Regional Inequalities and Economic Downturns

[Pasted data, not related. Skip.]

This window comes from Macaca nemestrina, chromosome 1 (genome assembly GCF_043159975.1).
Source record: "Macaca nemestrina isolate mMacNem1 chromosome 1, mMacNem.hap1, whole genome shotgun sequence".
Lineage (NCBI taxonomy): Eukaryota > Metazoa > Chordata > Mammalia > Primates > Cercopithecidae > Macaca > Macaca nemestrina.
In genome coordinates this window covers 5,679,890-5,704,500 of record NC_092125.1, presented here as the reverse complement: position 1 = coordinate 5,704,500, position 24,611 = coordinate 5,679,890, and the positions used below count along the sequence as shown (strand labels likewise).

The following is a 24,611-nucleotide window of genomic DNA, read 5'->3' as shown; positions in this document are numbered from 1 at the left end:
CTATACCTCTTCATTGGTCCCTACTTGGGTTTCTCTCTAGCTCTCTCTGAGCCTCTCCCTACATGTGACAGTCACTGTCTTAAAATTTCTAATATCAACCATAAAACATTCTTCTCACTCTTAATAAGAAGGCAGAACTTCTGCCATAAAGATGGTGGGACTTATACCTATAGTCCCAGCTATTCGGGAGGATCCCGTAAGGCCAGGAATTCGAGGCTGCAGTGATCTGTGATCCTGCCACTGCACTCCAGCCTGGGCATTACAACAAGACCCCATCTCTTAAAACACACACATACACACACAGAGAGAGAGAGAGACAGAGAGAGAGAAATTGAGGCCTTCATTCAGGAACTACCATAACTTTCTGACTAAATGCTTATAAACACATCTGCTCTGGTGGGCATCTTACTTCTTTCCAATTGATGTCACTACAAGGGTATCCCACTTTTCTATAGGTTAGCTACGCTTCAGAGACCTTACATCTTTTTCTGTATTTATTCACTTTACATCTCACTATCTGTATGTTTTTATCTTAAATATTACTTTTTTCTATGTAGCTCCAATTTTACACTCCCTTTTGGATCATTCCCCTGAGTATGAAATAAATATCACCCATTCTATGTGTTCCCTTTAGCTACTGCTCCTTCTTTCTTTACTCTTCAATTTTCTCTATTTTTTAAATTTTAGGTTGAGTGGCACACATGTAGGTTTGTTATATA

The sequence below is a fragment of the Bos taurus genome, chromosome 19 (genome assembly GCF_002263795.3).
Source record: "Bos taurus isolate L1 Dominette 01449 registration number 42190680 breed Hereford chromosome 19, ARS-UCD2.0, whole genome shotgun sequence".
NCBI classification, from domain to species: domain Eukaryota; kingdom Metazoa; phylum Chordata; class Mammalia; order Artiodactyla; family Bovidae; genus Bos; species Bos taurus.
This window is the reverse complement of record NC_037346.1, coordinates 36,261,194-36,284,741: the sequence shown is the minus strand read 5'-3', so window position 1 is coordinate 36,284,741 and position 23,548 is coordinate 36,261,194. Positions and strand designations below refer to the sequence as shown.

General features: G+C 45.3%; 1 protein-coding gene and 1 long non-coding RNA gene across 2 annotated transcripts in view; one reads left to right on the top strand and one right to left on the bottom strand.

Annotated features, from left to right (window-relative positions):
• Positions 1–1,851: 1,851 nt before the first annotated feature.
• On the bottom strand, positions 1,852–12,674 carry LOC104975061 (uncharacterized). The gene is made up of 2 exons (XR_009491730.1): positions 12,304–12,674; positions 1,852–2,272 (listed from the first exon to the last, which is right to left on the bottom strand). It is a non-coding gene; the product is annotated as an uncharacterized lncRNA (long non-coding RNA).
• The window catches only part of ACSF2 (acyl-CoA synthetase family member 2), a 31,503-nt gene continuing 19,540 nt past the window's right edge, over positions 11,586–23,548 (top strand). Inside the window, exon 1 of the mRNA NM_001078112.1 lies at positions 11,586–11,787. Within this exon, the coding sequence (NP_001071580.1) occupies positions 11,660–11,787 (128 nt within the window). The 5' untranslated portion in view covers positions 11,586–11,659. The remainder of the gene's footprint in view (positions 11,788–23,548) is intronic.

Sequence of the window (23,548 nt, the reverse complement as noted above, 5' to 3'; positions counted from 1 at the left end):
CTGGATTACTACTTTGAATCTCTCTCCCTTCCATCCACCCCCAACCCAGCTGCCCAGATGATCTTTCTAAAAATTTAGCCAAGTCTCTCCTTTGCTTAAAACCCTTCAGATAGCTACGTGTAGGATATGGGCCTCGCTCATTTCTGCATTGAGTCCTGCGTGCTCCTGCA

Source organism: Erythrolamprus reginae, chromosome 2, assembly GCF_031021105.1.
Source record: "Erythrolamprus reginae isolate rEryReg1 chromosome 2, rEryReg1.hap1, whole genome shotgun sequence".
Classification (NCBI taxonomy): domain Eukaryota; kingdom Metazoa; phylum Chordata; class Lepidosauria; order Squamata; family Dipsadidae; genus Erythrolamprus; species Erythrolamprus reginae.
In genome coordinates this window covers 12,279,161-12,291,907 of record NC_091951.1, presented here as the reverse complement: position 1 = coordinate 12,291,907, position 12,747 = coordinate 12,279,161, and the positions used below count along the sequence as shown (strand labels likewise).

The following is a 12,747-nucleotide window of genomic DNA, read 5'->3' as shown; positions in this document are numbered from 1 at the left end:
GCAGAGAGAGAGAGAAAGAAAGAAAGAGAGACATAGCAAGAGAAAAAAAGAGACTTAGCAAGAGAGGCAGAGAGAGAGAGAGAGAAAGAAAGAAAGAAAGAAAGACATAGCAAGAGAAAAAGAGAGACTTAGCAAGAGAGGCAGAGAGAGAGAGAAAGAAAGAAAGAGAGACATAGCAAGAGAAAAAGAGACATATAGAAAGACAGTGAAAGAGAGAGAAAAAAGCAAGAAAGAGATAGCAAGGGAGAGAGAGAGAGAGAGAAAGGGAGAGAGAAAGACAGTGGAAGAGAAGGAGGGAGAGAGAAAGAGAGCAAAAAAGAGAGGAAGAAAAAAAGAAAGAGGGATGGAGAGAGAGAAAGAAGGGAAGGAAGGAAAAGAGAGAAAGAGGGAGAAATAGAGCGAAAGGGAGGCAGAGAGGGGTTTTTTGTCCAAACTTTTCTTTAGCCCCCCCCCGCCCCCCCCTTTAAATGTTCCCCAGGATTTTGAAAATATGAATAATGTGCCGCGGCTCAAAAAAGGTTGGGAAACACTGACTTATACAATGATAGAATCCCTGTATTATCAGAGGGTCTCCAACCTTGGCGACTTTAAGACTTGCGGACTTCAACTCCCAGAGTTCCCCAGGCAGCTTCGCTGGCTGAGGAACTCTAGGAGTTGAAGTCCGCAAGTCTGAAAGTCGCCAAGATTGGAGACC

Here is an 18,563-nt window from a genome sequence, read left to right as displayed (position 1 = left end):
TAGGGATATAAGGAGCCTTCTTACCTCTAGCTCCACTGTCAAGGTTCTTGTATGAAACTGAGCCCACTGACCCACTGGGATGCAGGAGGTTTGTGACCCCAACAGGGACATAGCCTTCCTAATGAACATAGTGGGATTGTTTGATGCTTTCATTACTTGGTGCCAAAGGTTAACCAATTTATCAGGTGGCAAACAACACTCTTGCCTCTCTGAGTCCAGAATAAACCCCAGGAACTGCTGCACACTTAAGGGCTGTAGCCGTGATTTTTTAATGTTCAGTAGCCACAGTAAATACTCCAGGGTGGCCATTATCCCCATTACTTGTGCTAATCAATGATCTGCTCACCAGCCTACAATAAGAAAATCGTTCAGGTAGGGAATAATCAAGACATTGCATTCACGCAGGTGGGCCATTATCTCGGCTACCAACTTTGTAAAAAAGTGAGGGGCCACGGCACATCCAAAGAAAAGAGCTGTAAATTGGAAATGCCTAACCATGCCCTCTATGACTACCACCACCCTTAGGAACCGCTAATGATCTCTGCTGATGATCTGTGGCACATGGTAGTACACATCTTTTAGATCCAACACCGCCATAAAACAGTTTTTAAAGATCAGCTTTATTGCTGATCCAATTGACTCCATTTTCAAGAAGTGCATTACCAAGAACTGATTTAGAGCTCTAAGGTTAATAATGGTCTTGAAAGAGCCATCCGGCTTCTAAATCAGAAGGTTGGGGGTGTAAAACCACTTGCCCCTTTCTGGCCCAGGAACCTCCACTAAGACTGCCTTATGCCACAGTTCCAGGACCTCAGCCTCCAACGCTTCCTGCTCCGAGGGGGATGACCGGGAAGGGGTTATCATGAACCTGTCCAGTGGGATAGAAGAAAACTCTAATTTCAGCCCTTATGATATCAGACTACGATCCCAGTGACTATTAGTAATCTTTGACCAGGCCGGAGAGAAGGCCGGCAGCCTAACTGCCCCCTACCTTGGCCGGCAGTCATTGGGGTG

The aim of this paper is to analyze the impact of economic downturns on regional inequalities. From a theoretical point of view regional inequalities may change in the aftermath of economic downturns if different regions have a different degree of resilience to a common shock or/and a different speed of adjustment. To test for this hypothesis we estimate the dynamic response of regional inequalities to economic downturns, controlling and interacting for country's structural and policy variables associated to regional inequalities. The set of such variables includes, among others, the share of rural population, demographic changes, educational disparities, production diversification, the level of country development, the size of fiscal transfers and social spending. The approach we propose consists of estimating Impulse Response Functions (IRFS) based on local projections (Jordan, 2005) of the effect of downturns on regional inequalities. For each period, we estimate a direct and and an indirect effect which takes into account the interaction between the downturn occurrence and the structural/policy variables. Using an unbalanced panel of 29 OECD countries from 1993 to 2005, the paper shows that economic downturns are associated with a significant and long-lasting reduction in regional inequalities. The effect is a function of the severity of the downturn and it varies across countries. The empirical results are economically and statistically significant, and robust.
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